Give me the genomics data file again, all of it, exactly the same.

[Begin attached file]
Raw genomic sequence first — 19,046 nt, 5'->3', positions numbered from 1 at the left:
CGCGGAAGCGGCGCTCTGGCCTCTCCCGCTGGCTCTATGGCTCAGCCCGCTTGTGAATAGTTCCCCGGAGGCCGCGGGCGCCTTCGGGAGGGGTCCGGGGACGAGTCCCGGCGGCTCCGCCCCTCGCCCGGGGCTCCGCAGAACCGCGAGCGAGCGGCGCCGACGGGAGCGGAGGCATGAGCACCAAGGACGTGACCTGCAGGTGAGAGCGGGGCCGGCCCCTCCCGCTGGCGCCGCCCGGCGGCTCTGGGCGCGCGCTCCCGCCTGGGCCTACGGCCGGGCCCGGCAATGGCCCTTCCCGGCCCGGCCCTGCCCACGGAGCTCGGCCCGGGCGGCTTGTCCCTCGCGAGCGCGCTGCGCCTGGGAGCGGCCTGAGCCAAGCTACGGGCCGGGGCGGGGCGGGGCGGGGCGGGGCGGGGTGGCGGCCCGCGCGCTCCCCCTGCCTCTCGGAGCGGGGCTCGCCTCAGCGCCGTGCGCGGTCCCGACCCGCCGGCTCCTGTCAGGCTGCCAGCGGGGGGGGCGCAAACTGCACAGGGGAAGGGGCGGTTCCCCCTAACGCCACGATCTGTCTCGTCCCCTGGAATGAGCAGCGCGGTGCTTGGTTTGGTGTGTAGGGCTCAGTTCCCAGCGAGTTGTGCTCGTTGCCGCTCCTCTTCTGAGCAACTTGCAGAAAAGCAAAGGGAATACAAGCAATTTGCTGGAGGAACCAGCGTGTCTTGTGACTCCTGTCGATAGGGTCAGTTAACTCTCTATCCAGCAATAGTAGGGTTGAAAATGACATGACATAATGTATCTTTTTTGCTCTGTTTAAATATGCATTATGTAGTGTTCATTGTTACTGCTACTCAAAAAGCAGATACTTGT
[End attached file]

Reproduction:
Raw genomic sequence first — 19,046 nt, 5'->3', positions numbered from 1 at the left:
CGCGGAAGCGGCGCTCTGGCCTCTCCCGCTGGCTCTATGGCTCAGCCCGCTTGTGAATAGTTCCCCGGAGGCCGCGGGCGCCTTCGGGAGGGGTCCGGGGACGAGTCCCGGCGGCTCCGCCCCTCGCCCGGGGCTCCGCAGAACCGCGAGCGAGCGGCGCCGACGGGAGCGGAGGCATGAGCACCAAGGACGTGACCTGCAGGTGAGAGCGGGGCCGGCCCCTCCCGCTGGCGCCGCCCGGCGGCTCTGGGCGCGCGCTCCCGCCTGGGCCTACGGCCGGGCCCGGCAATGGCCCTTCCCGGCCCGGCCCTGCCCACGGAGCTCGGCCCGGGCGGCTTGTCCCTCGCGAGCGCGCTGCGCCTGGGAGCGGCCTGAGCCAAGCTACGGGCCGGGGCGGGGCGGGGCGGGGCGGGGCGGGGTGGCGGCCCGCGCGCTCCCCCTGCCTCTCGGAGCGGGGCTCGCCTCAGCGCCGTGCGCGGTCCCGACCCGCCGGCTCCTGTCAGGCTGCCAGCGGGGGGGGCGCAAACTGCACAGGGGAAGGGGCGGTTCCCCCTAACGCCACGATCTGTCTCGTCCCCTGGAATGAGCAGCGCGGTGCTTGGTTTGGTGTGTAGGGCTCAGTTCCCAGCGAGTTGTGCTCGTTGCCGCTCCTCTTCTGAGCAACTTGCAGAAAAGCAAAGGGAATACAAGCAATTTGCTGGAGGAACCAGCGTGTCTTGTGACTCCTGTCGATAGGGTCAGTTAACTCTCTATCCAGCAATAGTAGGGTTGAAAATGACATGACATAATGTATCTTTTTTGCTCTGTTTAAATATGCATTATGTAGTGTTCATTGTTACTGCTACTCAAAAAGCAGATACTTGT